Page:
Barclaycard is withdrawing my current World Mastercard Card (formerly an Egg card), which pays a very straightforward 1% cashback on all purchases, with no annual fee. It’s being replaced with a two card set-up; a Barclaycard Cashback American Express Card paying 1% cashback and a Barclaycard Cashback Visa Card paying 0.5% cashback. It’ll be one account, with no annual fees and both cards using the same PIN.
Now how Barclaycard can claim that the new arrangement is ‘reassuring straightforward’ when it means that I’ll have to carry two cards instead of one and mess around finding out if the retailer at which I wish to use the card accepts American Express and/or charges an additional fee for payment by this method. If the retailer doesn’t accept, or charges higher fees for, American Express, I’d need to pay with the Visa card, which would only give me 0.5% cashback, instead of the current 1% cashback on all purchases. Surely this is complication for the customer?
The Nationwide Regular Saver Cash ISA account, paying a variable interest rate of 2.5%, allows you to save up to £1,250 per month. If you deposit the maximum every month, then you’ll reach the new ISA (NISA) limit of £15,000, to be introduced on 1 July 2014, by the end of the current tax year on 5 April 2015.
You can make unlimited withdrawals from the Nationwide Regular Saver Cash ISA. However, once you withdraw money from a Cash ISA, you can’t later replace it.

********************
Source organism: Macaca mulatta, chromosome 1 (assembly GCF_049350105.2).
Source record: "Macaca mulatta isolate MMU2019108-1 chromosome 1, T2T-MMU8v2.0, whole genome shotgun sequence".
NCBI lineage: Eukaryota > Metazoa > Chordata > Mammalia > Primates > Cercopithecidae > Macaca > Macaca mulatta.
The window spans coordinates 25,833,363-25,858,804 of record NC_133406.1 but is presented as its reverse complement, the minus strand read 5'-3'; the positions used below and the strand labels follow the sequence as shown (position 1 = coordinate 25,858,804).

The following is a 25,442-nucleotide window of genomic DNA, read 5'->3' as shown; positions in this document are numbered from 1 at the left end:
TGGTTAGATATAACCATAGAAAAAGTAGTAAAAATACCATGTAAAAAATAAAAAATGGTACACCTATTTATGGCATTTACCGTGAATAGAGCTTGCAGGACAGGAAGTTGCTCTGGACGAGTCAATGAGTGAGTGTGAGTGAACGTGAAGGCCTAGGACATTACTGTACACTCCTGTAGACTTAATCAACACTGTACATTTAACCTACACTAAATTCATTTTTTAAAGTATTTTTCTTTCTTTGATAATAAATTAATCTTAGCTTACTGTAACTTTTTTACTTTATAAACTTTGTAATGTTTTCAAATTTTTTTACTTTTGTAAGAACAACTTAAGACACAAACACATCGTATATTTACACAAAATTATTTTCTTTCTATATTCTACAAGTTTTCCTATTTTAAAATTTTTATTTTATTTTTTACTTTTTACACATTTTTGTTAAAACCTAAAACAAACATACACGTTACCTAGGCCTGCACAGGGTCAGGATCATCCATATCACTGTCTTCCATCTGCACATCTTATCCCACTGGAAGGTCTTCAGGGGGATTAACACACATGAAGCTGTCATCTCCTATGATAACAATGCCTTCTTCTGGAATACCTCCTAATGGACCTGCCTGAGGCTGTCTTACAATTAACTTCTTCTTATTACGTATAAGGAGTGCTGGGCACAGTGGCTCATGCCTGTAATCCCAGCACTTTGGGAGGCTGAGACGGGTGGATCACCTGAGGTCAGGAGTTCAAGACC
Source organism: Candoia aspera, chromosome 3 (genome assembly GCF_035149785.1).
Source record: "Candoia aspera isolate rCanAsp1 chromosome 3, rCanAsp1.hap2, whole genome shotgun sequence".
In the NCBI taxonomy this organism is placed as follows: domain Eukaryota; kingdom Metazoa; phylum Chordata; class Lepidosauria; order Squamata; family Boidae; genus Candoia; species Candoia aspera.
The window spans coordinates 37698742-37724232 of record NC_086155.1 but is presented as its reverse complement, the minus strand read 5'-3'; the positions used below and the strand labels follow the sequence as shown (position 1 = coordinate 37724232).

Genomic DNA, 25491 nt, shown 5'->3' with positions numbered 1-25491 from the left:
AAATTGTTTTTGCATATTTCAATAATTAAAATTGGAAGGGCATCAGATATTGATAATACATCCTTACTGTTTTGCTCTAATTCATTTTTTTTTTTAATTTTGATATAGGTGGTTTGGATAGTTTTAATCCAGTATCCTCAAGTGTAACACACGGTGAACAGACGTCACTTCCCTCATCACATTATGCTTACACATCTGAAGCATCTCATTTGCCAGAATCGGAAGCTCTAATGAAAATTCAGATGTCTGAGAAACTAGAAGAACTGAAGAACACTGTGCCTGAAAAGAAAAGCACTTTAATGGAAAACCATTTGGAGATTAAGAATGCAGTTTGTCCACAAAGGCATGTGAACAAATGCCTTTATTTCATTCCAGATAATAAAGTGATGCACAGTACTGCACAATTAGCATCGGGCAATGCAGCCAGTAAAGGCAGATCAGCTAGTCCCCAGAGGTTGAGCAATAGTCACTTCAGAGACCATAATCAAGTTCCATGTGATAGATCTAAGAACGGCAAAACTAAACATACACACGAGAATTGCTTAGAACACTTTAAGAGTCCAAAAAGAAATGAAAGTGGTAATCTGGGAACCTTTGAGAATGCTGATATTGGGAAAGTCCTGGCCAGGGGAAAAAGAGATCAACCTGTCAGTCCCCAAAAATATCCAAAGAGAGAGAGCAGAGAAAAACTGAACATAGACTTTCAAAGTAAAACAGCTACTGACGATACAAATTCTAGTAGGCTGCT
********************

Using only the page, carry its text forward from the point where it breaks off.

The Nationwide Regular Saver Cash ISA isn’t appealing to me, I’d prefer to put a lump sum into this tax year’s Cash ISA to earn interest on the whole amount. If you pay into a regular savings account you only earn interest on money in the account. As an example, it I put £1,200 into a savings account paying interest of 2.5%, I will receive £30 in interest after 12 months. If I put £100 a month into a regular saver account, after 12 months I’ll receive interest of around £15.
I logged into the Halifax site as wanted to check if the annual interest had been paid on the three-year fixed rate cash ISA which I opened at the start of the last tax year. At the top right of the account details, the current tax year’s unused Cash ISA allowance of £5,940 was displayed.
Initially I thought great, I can add this tax year’s allowance of £5,940 to that existing account and earn 3% interest. This is a higher rate of interest than the Coventry Building Society Fixed Rate Cash ISA (issue 21) paying 2.75%, which we’d selected for our new Cash ISAs.